A Palestinian protester is seen at a tent near the Israel-Gaza Strip boarder April 17. The Arabic script reads, “We will return.” (CNS photo/Mohammed Saber, EPA)

VATICAN CITY (CNS) — Pope Francis will travel to Bari, the southern Italian Adriatic port city, July 7 to host a day of reflection and ecumenical prayer for peace in the Middle East.

The pope intends to invite the heads of Christian churches and communities in the Middle East to join him, the Vatican said April 25, announcing the pope’s plans. The Vatican did not release a list of those who would be invited.

Describing Bari as a “window to the East” and noting that it preserves the relics of St. Nicholas, venerated by both Catholics and Orthodox, the Vatican said the pope chose the city as an appropriate place to reflect on and pray about “the dramatic situation in the Middle East, which afflicts so many brothers and sisters in the faith.”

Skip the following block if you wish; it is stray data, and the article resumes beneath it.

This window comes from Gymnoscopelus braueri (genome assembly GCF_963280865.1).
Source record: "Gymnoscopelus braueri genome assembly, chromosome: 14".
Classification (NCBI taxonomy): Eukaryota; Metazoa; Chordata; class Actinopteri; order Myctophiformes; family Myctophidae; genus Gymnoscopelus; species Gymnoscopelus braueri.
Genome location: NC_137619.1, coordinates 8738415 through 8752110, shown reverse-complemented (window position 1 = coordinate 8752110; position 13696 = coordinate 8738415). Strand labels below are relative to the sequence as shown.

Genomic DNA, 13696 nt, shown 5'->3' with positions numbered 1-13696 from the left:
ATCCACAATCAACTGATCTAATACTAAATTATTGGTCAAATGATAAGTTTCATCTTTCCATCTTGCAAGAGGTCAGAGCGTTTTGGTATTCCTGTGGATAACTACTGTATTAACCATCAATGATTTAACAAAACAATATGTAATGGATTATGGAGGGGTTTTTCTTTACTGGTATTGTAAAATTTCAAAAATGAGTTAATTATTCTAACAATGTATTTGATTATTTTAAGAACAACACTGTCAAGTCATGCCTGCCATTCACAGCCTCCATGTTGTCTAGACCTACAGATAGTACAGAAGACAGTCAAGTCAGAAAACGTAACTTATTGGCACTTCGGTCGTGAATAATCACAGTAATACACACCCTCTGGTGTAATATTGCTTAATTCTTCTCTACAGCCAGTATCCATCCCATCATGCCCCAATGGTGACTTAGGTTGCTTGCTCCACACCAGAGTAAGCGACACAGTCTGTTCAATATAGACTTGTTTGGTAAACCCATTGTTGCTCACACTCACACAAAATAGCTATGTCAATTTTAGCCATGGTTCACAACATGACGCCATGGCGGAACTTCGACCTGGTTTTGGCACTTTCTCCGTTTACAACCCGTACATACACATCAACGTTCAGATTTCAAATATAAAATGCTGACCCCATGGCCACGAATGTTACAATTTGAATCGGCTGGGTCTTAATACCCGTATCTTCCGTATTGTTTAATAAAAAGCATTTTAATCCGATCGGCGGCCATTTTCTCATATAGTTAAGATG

The ongoing violence in Syria obviously is one of the top concerns and an issue for which Pope Francis has made repeated appeals. Reciting the “Regina Coeli” prayer April 15 with people gather in St. Peter’s Square, he said he was “deeply disturbed by the current world situation, in which, despite the instruments available to international community, it struggles to agree on joint action in favor of peace in Syria and other regions of the world.”

Pope Francis had asked Christians around the world to set aside Feb. 23 as a day of fasting and prayer for an end to violence and conflict, especially in South Sudan and in Congo.

He had called for similar days of prayer and fasting for peace in Syria in 2016 and in 2013.

In June 2014, Pope Francis invited then-Israeli President Shimon Peres and Palestinian President Mahmoud Abbas to the Vatican for an interreligious “invocation for peace” in the Holy Land. Ecumenical Patriarch Bartholomew of Constantinople also participated in the meeting.